OHA-SIS-BIO - OBSERVATOIRE HYDROACOUSTIQUE
|Type||Set of cruises|
|Chief scientist(s)||ROYER Jean-Yves|
|Project manager||ROYER Jean-Yves|
OHA-SIS-BIO - Observatory of HydroAcousticity from SISmicity and Biodiversity in the Indian Ocean - is a long-term hydroacoustic program for monitoring the seismic activity and the vocal activity of large marine mammals in the southern Indian Ocean. A network of autonomous hydrophones (9 moorings, 10 hydrophones) has been deployed and yearly maintained since 2010 between La Réunion, Crozet, Kerguelen and Amsterdam islands, taking advantage of the yearly journey of R/V Marion Dufresne to these southern islands.
The hydrophone array is designed to continuously monitor the earthquake activity associated with 3 contrasted spreading ridges (16 to 70 mm/yr) and with the intraplate deformation in the southern Central Indian Basin. This approach is very effective for detecting and locating low magnitude (>2.5) earthquakes, which are not recorded by the land-based seismological networks, and for deciphering magmatic from tectonic events. The objectives are to characterize the seismic climate of mid-oceanic ridges with ultra-slow, slow and intermediate spreading rates, and the temporal and spatial distribution of the intraplate deformation.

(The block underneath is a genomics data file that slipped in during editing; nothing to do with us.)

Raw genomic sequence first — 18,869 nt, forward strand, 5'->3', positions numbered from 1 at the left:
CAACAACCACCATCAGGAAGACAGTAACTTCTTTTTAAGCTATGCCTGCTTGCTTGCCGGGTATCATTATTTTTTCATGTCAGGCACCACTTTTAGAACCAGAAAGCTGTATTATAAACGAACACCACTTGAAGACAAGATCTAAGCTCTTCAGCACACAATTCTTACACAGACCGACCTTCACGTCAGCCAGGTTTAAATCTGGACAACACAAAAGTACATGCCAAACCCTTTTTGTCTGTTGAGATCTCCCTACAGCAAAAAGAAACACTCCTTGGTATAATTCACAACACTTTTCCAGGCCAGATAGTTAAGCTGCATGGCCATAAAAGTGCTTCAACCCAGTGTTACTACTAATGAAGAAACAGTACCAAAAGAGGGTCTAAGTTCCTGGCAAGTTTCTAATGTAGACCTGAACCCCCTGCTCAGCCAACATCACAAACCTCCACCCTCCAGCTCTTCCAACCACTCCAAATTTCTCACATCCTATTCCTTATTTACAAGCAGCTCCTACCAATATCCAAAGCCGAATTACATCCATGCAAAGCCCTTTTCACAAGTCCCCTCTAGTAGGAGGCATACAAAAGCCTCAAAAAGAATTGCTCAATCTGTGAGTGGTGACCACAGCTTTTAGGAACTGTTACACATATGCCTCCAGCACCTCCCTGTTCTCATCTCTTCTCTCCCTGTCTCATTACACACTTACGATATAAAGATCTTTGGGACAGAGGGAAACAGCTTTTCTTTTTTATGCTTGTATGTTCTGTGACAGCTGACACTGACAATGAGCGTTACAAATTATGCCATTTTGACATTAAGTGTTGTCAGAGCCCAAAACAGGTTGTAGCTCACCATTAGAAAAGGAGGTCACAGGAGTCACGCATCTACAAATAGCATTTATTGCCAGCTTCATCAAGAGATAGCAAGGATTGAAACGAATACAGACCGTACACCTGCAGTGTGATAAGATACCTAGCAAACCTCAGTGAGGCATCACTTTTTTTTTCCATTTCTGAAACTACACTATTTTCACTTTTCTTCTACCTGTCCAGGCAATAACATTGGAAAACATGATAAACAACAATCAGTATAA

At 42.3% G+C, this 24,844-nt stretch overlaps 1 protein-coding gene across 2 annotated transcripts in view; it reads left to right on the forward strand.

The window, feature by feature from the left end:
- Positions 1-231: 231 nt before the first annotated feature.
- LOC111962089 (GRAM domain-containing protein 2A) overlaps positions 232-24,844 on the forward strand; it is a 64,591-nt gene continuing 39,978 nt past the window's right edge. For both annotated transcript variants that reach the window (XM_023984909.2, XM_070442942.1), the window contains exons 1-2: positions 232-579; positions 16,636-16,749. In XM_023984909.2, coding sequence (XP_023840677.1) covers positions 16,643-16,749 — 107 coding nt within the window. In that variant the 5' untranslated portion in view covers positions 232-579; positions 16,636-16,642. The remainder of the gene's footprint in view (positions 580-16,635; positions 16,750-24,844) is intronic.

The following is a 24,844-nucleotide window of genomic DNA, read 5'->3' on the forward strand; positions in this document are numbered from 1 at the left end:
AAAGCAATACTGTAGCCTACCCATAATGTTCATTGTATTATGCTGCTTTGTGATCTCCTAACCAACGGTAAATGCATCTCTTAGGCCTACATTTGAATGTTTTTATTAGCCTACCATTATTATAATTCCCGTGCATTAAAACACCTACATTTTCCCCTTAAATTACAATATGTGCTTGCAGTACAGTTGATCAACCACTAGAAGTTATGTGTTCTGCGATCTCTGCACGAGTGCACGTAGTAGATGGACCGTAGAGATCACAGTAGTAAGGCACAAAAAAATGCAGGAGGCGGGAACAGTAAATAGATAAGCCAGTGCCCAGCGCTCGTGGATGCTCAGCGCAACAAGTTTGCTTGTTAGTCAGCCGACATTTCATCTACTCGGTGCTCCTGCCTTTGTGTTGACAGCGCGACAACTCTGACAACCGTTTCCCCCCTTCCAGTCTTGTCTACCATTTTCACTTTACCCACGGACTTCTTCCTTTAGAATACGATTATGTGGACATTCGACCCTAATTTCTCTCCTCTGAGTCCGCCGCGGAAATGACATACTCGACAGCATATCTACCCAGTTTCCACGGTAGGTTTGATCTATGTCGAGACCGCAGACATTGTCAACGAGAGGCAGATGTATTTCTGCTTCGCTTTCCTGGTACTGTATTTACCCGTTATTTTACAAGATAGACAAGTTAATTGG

This observatory is also designed to monitor the vocal activity of large baleen whales. Passive acoustics is a very effective tool for monitoring the presence of these acoustically very active marine mammals. At least 5 populations of blue whales are detected by our network. The objective is to improve knowledge of the presence, abundance and seasonal migrations of these large marine mammals, classified as endangered, over several annual cycles in the Southern Indian Ocean.
Our data also display unexpected information on the sea-state and icebergs (calving, collision, dislocation). These two applications also require long time-series to validate sea-state prediction models or to monitor the evolution of the oceanic ambient noise (natural or man-made).
All these objectives have in common that they require low-frequency hydroacoustic recordings (< 120 Hz) and continuous time series as long as possible to be representative of the seismic regime of spreading ridges, the whale activity or changes in ambient noise, in these remote and inaccessible parts of the world ocean.
This program is supported by the French Research Fleet, the CNRS (INSU), the University of Brest, and the Regional Council of Brittany.
Fin whale and tabular iceberg off the southern Kerguelen Plateau (taken in January 2010 by 58°S from R/V Marion Dufresne).
North : 25.0
South : -50.0
West : 50.0
East : 120.0